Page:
Why I Organized Hundreds of My Teenage Peers to Lobby for Gun Violence Prevention

March 22, 2018Matthew Youkilis

Editor's Note: On Wednesday, March 14, one month after the mass shooting that killed 17 students and community members at Marjory Stoneman Douglas High School in Parkland, Florida, Matthew Youkilis, along with other Reform Jewish students and their classmates organized nearly 250 students to lobby at the Columbus Statehouse for commonsense gun violence prevention policies. This post is adapted from Matthew's speech during a press conference at the Statehouse. Their organization, Lobbying for a Safer Tomorrow (LAST), is a student-run, grassroots organization of Ohio high schoolers. 

This entire past month has been surreal. From the moment I found out that no one had heard from my cousin Jaime, a student at Marjory Stoneman Douglas High School in Parkland, Florida, after the shooting on February 14th, everything has been a blur.

From seeing my Uncle Fred and Aunt Jen and Cousin Jesse (Jaime’s immediate family) for the first time since the shooting, to watching as hundreds of people flooded my Facebook feed with responses of love and care, I really haven’t paused to think too much. I’ve tried to continue with life — to do my schoolwork, prep for my ACTs, and deal with the stresses of the second semester of my junior year. But I’ve also learned that there are more important things than school right now. Our lives are more important. Making sure Jaime’s life, though taken too soon, was not taken in vain, is more important.

Standing up and fighting for true change so that we have a safer, brighter future — that is more important. 

We can say all this, and we have many times, but what can truly be done about it? This question has gone unanswered for decades. Luckily, our generation has answered the call. While I was down in Florida, the students of Marjory Stoneman Douglas High School — Emma Gonzalez, David Hogg, Cameron Kasky, and others — were already standing up and demanding action from their legislators. And this demand has been answered — not perfectly, but with movement in the right direction — in their state of Florida.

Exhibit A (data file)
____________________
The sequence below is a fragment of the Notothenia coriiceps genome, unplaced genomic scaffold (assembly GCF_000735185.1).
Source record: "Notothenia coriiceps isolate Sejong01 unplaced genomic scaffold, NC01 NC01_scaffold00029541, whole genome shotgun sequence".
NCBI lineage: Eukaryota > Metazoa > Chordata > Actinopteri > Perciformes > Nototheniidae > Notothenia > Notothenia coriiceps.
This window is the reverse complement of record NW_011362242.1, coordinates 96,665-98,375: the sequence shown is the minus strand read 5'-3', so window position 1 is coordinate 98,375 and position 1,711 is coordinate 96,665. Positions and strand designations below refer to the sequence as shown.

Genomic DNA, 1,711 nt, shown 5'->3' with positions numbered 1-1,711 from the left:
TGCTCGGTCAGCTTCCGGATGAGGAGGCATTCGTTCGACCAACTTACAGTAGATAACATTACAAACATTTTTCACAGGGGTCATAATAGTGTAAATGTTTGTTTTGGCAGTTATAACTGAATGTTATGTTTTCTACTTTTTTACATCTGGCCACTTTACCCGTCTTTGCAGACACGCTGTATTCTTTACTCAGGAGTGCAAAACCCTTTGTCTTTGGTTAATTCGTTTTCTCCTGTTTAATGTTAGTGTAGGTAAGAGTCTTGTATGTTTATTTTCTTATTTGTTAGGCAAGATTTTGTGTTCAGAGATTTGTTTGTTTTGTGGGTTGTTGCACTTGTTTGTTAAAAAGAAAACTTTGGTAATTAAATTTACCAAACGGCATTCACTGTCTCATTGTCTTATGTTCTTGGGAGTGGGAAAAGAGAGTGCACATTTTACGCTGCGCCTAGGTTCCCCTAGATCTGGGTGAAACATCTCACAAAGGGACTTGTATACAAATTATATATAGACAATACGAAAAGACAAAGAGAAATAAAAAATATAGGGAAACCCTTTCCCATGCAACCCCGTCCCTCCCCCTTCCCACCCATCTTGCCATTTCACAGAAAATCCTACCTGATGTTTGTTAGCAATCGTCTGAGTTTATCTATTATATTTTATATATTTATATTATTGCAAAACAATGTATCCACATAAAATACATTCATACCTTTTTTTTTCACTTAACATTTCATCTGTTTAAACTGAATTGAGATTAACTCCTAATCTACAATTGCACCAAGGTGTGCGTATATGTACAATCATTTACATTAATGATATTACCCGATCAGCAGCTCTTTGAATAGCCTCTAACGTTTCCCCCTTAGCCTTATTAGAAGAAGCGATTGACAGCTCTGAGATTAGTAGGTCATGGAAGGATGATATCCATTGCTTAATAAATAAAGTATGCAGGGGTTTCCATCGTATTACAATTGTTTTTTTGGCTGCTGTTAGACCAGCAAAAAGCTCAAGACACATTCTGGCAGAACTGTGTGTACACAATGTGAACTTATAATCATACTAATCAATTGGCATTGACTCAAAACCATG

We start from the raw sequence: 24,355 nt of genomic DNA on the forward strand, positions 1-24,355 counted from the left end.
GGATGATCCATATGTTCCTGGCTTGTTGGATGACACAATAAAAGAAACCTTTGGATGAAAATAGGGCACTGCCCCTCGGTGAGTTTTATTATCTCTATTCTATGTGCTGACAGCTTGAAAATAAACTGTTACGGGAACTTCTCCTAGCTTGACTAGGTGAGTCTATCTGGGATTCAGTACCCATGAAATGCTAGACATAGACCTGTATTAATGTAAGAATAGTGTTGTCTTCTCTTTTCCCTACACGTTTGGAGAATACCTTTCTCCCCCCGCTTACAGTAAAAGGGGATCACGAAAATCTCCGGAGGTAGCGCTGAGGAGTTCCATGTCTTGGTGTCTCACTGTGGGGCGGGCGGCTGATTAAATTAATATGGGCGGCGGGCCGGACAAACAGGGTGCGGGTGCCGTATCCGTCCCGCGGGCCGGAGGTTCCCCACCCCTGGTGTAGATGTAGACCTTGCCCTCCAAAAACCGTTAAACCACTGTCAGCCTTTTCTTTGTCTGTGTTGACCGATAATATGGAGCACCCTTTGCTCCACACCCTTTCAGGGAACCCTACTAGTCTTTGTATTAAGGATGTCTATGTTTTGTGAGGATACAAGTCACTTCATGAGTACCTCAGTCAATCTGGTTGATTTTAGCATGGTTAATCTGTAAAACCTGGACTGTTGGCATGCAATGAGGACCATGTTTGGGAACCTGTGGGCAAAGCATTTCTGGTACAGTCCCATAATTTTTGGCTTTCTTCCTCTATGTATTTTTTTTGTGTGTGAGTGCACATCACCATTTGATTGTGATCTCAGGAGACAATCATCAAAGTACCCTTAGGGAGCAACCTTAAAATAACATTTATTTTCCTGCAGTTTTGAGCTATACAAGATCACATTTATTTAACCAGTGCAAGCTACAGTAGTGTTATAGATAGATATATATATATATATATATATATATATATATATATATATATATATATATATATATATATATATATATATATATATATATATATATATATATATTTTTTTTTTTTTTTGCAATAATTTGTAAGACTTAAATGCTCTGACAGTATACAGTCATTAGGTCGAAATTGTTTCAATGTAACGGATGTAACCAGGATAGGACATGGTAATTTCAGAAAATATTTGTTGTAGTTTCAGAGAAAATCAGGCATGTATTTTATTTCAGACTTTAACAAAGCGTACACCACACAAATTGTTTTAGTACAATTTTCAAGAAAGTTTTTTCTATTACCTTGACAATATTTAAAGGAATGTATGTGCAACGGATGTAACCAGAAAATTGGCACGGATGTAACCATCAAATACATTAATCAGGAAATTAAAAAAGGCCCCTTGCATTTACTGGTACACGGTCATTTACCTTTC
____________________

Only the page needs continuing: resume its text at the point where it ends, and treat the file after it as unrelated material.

The first day I went back at school after the shooting, Wednesday, February 21st, I saw thousands of my fellow students wearing orange ribbons in honor of those who died. At 11:35am, right about when lunch ended, I began to see messages from friends about a walkout at noon. 25 minutes later, I walked out of class, expecting to see a handful of people, and found hundreds chanting in favor of safety, in favor of our lives. Honestly, I couldn't believe it.

Protests and walkouts can do a lot, but there is more that can be done. A day or two later, I was approached by a few friends of mine, Em and Micah, about planning a lobbying day for March 14th in Columbus after the school walkouts. I thought, “Cool, we’ll go to Columbus with a few other people and lobby for an issue we care about.” But then a team came together, and we started to organize everything. Micah, Em, Rae, Max, Asher, Emma, Noah, and all the other students and adults we worked with made this happen — it is indescribable. At first, when we put out a registration link, there were 50 people, then 80 people, then 130 people, and finally over 200 people signed up to participate with us, to lobby with us for a safer tomorrow. 

This movement is ours now. We must be persistent. In all likelihood, our lobbying on March 14th will not accomplish the change we truly seek. We will have to keep at it. We may have to lobby again and again after that to bring reform to Ohio and to this country. But if we do keep at it, if we keep contacting our representatives and protesting when we can and voting as soon as we can, we will be the change we want to see. 

This is an issue that affects all of us, every child in this country no matter your race or gender.

Quite honestly, I am tired of hearing about how we are the future of this country. We are this country’s present. We will make our voices heard. We will vote when we get the chance, and until then, we will stand up for what we believe in. Because this issue is something that hits so close to home for all of us.

This is about our safety and our lives.

If no one else is going to do something about it, we are going to. We will speak truth to the gun lobbies and politicians that control policy in our country until policy is changed. Because we have to. We have to for our lives. We have to in honor of Jaime and all of those who have died unjustly. We have to because we must ensure a safer tomorrow for all of us. 

Matthew Youkilis is a junior at Walnut Hills High School in Cincinnatti, OH, and a member of Isaac M. Wise Temple. He is a lead organizer of Lobbying for a Safer Tomorrow. Students like Matthew are speaking out in the lead up to the March for Our Lives on Saturday, March 24th. For more information on how to join efforts of the Reform Jewish students who are leading the charge against gun violence, visit www.nfty.org/gvp.

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